it was clear from the start that he was delighted to have her as his sister, and he naturally understood that he was blessed to be her brother. She adored him in return.

He did a fair amount of bossing her, and as they grew, I would encourage her to stand up to him (I am the youngest of three, after all), which she did, in her own way. They had ingenious ways of negotiating deals ("I'll play this much Harry Potter with you if you'll play that many hours of Playmobil with me"). For the most part, though, they preferred one another's company to that of any other playmate. It made me very happy indeed.
Katie & David on the front lawn
David & Katie in Palm Desert
Around 5th  grade (age 10 - 11 years), Katie started to want to spend more time alone in her room. She wanted David to knock before coming in. She even made a sign to remind him, which he pointedly ignored. I remember hearing her shriek at him, "Can't you READ? It says, 'Knock, Please!' " She also screamed, "I.HATE.DAVID!," which used to deeply upset me. I did my best to stop that kind of talk: we don't say "hate;" we don't say "stupid;" there are rules to fighting fair; you can disagree, but you must be nice. And then I would hear myself telling them how lucky they were just to have a mother's words.

When my blog friend wrote her post and her open question, I wondered how (or whether) to answer it. I disliked the sibling fighting, and I knew that deep-down, our children loved each other in spite of it. Sometimes they were simply bored, or had an excess of energy. Underneath the squabbling, I could see their mutual enjoyment and affection, and I saw it in action after Katie's cancer diagnosis. David moved his entire life to Seattle in order grant her wish and to support her. He was by her side every single day. When she was dying, she worried about him walking past her room, and finding it empty, and she told him so. He was with her when she died. He is the best brother he could possibly be.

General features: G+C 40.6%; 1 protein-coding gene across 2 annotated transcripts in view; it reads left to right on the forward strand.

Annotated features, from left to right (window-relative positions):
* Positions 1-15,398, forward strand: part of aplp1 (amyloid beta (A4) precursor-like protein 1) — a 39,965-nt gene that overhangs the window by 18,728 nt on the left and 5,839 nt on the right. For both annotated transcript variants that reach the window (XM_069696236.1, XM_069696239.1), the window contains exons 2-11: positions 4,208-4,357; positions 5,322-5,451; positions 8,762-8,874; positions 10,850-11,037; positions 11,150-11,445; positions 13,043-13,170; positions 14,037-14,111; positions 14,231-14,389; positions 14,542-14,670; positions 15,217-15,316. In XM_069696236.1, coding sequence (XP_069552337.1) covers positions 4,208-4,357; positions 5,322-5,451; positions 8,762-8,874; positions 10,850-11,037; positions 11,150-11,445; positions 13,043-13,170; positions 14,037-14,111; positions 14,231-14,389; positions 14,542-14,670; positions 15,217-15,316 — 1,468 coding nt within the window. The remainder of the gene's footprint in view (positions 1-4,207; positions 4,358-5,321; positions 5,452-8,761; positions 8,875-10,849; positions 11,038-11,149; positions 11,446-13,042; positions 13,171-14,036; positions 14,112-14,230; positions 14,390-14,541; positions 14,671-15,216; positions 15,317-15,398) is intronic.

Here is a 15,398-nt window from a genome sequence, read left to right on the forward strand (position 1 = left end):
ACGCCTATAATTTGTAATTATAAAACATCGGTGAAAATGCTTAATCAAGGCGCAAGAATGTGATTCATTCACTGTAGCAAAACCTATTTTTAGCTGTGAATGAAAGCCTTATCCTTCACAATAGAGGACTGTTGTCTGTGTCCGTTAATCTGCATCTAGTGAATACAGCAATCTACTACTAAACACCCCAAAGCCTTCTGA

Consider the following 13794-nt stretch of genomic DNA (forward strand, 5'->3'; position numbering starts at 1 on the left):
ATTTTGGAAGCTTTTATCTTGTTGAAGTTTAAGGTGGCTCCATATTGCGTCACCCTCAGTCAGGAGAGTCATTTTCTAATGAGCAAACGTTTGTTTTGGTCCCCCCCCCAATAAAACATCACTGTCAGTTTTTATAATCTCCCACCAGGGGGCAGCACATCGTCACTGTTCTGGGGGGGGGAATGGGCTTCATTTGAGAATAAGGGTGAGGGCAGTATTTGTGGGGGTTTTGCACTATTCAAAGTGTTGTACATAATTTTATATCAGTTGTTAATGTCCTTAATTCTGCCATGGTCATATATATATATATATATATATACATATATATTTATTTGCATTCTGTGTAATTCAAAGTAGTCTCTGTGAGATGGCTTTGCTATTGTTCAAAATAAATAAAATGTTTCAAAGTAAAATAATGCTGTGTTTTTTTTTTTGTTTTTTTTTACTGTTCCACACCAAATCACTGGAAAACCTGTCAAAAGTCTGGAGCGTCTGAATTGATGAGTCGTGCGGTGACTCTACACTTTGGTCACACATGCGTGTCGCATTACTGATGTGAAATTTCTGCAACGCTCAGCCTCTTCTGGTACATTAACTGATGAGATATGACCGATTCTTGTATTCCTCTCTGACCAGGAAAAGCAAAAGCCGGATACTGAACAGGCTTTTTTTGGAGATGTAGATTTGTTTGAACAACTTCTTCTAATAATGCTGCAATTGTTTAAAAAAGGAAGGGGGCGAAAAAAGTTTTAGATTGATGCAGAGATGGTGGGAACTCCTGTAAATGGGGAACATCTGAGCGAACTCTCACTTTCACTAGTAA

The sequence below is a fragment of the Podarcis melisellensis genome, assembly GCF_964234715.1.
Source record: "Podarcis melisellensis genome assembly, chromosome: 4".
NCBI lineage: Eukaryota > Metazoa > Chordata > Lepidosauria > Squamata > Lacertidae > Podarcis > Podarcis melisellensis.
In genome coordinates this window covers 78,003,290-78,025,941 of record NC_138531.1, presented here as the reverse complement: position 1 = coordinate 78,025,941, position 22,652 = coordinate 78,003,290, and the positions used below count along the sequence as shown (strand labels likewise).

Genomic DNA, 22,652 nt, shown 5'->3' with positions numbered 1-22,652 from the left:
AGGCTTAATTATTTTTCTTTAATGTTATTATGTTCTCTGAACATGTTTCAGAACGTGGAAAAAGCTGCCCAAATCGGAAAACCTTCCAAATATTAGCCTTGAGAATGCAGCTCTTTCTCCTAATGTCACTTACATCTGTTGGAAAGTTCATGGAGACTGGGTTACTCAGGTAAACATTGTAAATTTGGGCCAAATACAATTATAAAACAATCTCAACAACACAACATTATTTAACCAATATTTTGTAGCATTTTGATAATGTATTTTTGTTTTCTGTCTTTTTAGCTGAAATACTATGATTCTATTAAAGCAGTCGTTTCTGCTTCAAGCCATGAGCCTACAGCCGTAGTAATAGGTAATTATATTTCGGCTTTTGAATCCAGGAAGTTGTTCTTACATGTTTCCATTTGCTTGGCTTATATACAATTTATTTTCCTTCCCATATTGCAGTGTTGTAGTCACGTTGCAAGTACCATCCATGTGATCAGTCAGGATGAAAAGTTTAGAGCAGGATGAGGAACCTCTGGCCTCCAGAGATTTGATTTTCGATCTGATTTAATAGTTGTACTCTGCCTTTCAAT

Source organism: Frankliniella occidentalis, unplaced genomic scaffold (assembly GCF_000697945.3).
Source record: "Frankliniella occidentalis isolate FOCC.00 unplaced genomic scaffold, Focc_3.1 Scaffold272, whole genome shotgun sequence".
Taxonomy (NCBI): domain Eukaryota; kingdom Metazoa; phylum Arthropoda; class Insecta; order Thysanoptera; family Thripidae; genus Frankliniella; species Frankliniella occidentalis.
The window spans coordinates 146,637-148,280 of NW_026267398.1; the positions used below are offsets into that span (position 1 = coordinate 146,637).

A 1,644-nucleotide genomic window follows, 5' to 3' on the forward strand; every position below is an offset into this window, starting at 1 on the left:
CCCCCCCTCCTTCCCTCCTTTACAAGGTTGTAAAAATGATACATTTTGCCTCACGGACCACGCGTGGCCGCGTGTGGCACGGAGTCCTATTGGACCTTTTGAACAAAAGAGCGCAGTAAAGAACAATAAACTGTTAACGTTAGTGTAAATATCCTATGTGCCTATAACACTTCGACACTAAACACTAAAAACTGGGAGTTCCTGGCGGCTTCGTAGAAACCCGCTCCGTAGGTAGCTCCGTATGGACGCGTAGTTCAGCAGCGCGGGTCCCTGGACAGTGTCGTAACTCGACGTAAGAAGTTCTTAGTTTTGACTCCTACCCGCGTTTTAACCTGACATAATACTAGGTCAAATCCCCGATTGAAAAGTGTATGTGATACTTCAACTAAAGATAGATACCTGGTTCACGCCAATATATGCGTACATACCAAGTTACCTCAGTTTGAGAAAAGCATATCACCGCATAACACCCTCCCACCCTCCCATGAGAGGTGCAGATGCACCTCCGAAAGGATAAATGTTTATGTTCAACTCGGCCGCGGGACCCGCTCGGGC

The answer to the blog question is:  our children did fight sometimes, and it always disturbed me. I tried to stop it, if they didn't stop themselves. Gregg tended to let them try to work it out on their own longer than I would have; he would "tune out" their bickering.

I only wish they could still do it.

By now, who knows what their dynamic would be? David is away at university most of the year, and Katie would be a junior in high school. Perhaps most disagreements would be replaced by shared confidences, friends and happiness to be together when they could. Or perhaps they would have grown in different directions. We will never know.